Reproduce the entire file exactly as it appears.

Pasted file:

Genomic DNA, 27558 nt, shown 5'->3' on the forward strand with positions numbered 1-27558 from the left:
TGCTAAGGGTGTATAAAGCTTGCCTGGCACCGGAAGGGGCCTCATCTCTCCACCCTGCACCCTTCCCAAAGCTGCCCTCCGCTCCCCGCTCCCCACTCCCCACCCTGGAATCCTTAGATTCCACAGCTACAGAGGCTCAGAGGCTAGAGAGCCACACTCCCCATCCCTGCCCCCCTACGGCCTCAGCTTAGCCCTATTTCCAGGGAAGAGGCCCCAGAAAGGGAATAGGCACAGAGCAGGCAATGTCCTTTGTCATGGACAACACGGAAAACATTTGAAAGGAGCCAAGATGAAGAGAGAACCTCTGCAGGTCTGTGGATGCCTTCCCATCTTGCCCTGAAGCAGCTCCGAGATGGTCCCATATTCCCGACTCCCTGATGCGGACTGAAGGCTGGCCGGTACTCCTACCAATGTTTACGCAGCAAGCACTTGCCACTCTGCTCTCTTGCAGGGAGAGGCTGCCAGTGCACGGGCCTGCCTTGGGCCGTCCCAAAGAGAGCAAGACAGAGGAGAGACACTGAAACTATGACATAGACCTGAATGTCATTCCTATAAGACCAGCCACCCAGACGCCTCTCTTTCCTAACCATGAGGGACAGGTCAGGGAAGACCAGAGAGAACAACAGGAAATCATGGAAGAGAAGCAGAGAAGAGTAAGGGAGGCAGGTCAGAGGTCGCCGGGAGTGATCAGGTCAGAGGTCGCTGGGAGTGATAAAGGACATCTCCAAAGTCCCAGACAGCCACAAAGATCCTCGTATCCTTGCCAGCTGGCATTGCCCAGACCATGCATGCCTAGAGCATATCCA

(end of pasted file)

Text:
Genomic DNA, 27558 nt, shown 5'->3' on the forward strand with positions numbered 1-27558 from the left:
TGCTAAGGGTGTATAAAGCTTGCCTGGCACCGGAAGGGGCCTCATCTCTCCACCCTGCACCCTTCCCAAAGCTGCCCTCCGCTCCCCGCTCCCCACTCCCCACCCTGGAATCCTTAGATTCCACAGCTACAGAGGCTCAGAGGCTAGAGAGCCACACTCCCCATCCCTGCCCCCCTACGGCCTCAGCTTAGCCCTATTTCCAGGGAAGAGGCCCCAGAAAGGGAATAGGCACAGAGCAGGCAATGTCCTTTGTCATGGACAACACGGAAAACATTTGAAAGGAGCCAAGATGAAGAGAGAACCTCTGCAGGTCTGTGGATGCCTTCCCATCTTGCCCTGAAGCAGCTCCGAGATGGTCCCATATTCCCGACTCCCTGATGCGGACTGAAGGCTGGCCGGTACTCCTACCAATGTTTACGCAGCAAGCACTTGCCACTCTGCTCTCTTGCAGGGAGAGGCTGCCAGTGCACGGGCCTGCCTTGGGCCGTCCCAAAGAGAGCAAGACAGAGGAGAGACACTGAAACTATGACATAGACCTGAATGTCATTCCTATAAGACCAGCCACCCAGACGCCTCTCTTTCCTAACCATGAGGGACAGGTCAGGGAAGACCAGAGAGAACAACAGGAAATCATGGAAGAGAAGCAGAGAAGAGTAAGGGAGGCAGGTCAGAGGTCGCCGGGAGTGATCAGGTCAGAGGTCGCTGGGAGTGATAAAGGACATCTCCAAAGTCCCAGACAGCCACAAAGATCCTCGTATCCTTGCCAGCTGGCATTGCCCAGACCATGCATGCCTAGAGCATATCCA